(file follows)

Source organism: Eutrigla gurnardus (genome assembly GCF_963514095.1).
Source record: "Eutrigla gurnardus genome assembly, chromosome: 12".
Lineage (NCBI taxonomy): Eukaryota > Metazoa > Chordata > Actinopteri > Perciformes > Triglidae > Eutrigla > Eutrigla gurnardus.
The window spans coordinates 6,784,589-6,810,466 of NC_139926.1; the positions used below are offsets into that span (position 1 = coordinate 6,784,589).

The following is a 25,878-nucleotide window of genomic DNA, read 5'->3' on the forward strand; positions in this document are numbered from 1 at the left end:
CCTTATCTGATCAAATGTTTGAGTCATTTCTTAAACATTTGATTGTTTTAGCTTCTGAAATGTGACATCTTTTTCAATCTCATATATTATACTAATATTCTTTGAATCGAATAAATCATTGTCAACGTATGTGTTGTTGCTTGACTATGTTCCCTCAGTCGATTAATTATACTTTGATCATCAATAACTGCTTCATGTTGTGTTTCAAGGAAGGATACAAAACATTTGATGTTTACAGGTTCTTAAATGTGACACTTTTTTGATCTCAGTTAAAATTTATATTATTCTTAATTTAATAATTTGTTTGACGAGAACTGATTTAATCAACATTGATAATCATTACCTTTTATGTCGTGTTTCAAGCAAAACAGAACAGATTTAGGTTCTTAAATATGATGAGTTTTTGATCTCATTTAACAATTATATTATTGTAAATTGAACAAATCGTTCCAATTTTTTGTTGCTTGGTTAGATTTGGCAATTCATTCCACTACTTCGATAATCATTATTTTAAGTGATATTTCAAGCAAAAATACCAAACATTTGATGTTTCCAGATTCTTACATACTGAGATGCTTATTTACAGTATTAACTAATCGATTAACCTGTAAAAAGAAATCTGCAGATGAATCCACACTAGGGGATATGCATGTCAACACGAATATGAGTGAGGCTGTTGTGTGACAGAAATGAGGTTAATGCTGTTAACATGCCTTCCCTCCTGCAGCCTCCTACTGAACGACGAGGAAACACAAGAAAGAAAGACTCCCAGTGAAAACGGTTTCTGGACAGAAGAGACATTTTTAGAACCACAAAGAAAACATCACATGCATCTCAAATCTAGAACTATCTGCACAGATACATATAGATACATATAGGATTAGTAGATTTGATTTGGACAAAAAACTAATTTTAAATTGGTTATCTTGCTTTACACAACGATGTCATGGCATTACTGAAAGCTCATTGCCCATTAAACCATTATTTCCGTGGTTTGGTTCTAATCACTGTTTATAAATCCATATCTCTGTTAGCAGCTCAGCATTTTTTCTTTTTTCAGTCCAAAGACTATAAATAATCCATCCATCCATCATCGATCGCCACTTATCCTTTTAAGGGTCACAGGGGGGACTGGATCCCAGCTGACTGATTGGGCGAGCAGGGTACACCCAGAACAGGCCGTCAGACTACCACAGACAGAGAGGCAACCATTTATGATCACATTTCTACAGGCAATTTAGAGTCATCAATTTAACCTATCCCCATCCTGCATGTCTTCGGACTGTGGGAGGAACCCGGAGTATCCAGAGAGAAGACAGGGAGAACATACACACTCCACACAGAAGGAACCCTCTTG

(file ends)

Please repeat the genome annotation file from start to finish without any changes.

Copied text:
Source organism: Eutrigla gurnardus (genome assembly GCF_963514095.1).
Source record: "Eutrigla gurnardus genome assembly, chromosome: 12".
Lineage (NCBI taxonomy): Eukaryota > Metazoa > Chordata > Actinopteri > Perciformes > Triglidae > Eutrigla > Eutrigla gurnardus.
The window spans coordinates 6,784,589-6,810,466 of NC_139926.1; the positions used below are offsets into that span (position 1 = coordinate 6,784,589).

The following is a 25,878-nucleotide window of genomic DNA, read 5'->3' on the forward strand; positions in this document are numbered from 1 at the left end:
CCTTATCTGATCAAATGTTTGAGTCATTTCTTAAACATTTGATTGTTTTAGCTTCTGAAATGTGACATCTTTTTCAATCTCATATATTATACTAATATTCTTTGAATCGAATAAATCATTGTCAACGTATGTGTTGTTGCTTGACTATGTTCCCTCAGTCGATTAATTATACTTTGATCATCAATAACTGCTTCATGTTGTGTTTCAAGGAAGGATACAAAACATTTGATGTTTACAGGTTCTTAAATGTGACACTTTTTTGATCTCAGTTAAAATTTATATTATTCTTAATTTAATAATTTGTTTGACGAGAACTGATTTAATCAACATTGATAATCATTACCTTTTATGTCGTGTTTCAAGCAAAACAGAACAGATTTAGGTTCTTAAATATGATGAGTTTTTGATCTCATTTAACAATTATATTATTGTAAATTGAACAAATCGTTCCAATTTTTTGTTGCTTGGTTAGATTTGGCAATTCATTCCACTACTTCGATAATCATTATTTTAAGTGATATTTCAAGCAAAAATACCAAACATTTGATGTTTCCAGATTCTTACATACTGAGATGCTTATTTACAGTATTAACTAATCGATTAACCTGTAAAAAGAAATCTGCAGATGAATCCACACTAGGGGATATGCATGTCAACACGAATATGAGTGAGGCTGTTGTGTGACAGAAATGAGGTTAATGCTGTTAACATGCCTTCCCTCCTGCAGCCTCCTACTGAACGACGAGGAAACACAAGAAAGAAAGACTCCCAGTGAAAACGGTTTCTGGACAGAAGAGACATTTTTAGAACCACAAAGAAAACATCACATGCATCTCAAATCTAGAACTATCTGCACAGATACATATAGATACATATAGGATTAGTAGATTTGATTTGGACAAAAAACTAATTTTAAATTGGTTATCTTGCTTTACACAACGATGTCATGGCATTACTGAAAGCTCATTGCCCATTAAACCATTATTTCCGTGGTTTGGTTCTAATCACTGTTTATAAATCCATATCTCTGTTAGCAGCTCAGCATTTTTTCTTTTTTCAGTCCAAAGACTATAAATAATCCATCCATCCATCATCGATCGCCACTTATCCTTTTAAGGGTCACAGGGGGGACTGGATCCCAGCTGACTGATTGGGCGAGCAGGGTACACCCAGAACAGGCCGTCAGACTACCACAGACAGAGAGGCAACCATTTATGATCACATTTCTACAGGCAATTTAGAGTCATCAATTTAACCTATCCCCATCCTGCATGTCTTCGGACTGTGGGAGGAACCCGGAGTATCCAGAGAGAAGACAGGGAGAACATACACACTCCACACAGAAGGAACCCTCTTG